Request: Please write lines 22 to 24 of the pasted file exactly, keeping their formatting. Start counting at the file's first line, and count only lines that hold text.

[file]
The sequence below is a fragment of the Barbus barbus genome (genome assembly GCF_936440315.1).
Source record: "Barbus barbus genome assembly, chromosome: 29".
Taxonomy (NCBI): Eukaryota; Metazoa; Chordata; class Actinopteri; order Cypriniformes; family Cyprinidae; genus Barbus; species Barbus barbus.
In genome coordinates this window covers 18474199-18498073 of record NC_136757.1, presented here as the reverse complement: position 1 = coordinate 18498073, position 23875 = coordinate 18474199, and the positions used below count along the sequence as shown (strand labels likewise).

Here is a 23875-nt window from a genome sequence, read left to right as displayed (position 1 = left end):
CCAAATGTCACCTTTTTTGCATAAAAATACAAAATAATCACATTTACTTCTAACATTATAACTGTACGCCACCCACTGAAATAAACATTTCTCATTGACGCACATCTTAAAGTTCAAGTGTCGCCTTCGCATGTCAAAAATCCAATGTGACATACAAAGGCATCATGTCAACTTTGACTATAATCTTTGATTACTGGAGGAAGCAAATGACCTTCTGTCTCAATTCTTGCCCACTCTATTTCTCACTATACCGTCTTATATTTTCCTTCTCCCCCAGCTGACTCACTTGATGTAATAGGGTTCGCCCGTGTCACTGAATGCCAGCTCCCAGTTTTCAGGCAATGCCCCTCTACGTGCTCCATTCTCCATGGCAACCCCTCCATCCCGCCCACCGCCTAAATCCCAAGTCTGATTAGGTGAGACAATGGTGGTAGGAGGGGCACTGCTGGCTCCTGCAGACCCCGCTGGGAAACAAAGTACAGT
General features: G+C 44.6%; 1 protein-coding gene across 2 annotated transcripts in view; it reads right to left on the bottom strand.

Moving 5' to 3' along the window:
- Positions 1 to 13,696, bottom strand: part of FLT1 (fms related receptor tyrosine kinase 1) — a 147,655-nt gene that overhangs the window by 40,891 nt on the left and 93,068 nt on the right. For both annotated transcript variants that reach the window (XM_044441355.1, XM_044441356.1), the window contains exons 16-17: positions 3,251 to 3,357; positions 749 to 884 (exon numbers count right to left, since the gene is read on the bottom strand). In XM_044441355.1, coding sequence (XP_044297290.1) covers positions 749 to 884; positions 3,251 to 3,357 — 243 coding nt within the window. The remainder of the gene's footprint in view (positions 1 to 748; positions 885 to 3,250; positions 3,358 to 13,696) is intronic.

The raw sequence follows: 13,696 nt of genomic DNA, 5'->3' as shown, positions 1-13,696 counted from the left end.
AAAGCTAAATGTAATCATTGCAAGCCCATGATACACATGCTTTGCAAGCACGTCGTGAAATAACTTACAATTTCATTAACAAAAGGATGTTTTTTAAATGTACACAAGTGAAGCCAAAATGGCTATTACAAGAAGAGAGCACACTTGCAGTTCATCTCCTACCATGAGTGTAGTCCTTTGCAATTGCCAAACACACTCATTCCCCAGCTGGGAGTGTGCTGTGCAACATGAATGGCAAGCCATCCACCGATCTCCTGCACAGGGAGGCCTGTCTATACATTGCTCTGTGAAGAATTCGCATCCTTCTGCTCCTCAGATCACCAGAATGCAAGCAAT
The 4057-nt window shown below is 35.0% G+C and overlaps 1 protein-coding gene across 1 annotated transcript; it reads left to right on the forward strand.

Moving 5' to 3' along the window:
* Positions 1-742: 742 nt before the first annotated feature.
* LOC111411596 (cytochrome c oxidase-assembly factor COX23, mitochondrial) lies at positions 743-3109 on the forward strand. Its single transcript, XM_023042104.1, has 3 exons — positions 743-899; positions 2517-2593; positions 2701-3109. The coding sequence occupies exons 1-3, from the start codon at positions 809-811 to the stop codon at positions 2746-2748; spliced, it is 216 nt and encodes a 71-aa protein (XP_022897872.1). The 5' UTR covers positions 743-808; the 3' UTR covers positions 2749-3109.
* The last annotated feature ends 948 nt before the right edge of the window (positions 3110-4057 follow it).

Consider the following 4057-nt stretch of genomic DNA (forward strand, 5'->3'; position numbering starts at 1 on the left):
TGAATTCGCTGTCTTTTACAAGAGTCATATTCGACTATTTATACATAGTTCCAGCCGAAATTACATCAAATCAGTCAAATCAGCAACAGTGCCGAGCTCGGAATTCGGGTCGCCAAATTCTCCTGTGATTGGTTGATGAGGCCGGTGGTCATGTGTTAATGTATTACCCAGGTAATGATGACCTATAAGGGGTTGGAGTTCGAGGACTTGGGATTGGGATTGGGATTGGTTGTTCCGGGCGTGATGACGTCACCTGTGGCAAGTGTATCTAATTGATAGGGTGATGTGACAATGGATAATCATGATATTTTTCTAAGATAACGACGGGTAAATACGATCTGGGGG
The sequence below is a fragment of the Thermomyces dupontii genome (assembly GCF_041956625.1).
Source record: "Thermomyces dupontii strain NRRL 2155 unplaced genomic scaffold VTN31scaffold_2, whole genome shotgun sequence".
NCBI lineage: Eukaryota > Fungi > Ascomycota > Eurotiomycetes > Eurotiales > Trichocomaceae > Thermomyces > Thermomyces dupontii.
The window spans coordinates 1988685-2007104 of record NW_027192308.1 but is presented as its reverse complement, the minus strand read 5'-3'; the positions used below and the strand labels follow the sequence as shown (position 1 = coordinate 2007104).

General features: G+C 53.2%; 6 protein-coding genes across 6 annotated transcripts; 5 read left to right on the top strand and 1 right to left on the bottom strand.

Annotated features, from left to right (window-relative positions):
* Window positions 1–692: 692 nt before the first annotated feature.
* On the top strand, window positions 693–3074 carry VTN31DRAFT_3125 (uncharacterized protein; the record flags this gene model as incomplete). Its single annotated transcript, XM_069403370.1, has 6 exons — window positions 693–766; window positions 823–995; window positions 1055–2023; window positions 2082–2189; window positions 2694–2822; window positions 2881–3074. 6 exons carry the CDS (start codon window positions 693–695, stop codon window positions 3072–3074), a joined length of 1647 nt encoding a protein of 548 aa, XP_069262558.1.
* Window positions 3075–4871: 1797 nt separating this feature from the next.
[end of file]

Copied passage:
The window spans coordinates 1988685-2007104 of record NW_027192308.1 but is presented as its reverse complement, the minus strand read 5'-3'; the positions used below and the strand labels follow the sequence as shown (position 1 = coordinate 2007104).

General features: G+C 53.2%; 6 protein-coding genes across 6 annotated transcripts; 5 read left to right on the top strand and 1 right to left on the bottom strand.

Annotated features, from left to right (window-relative positions):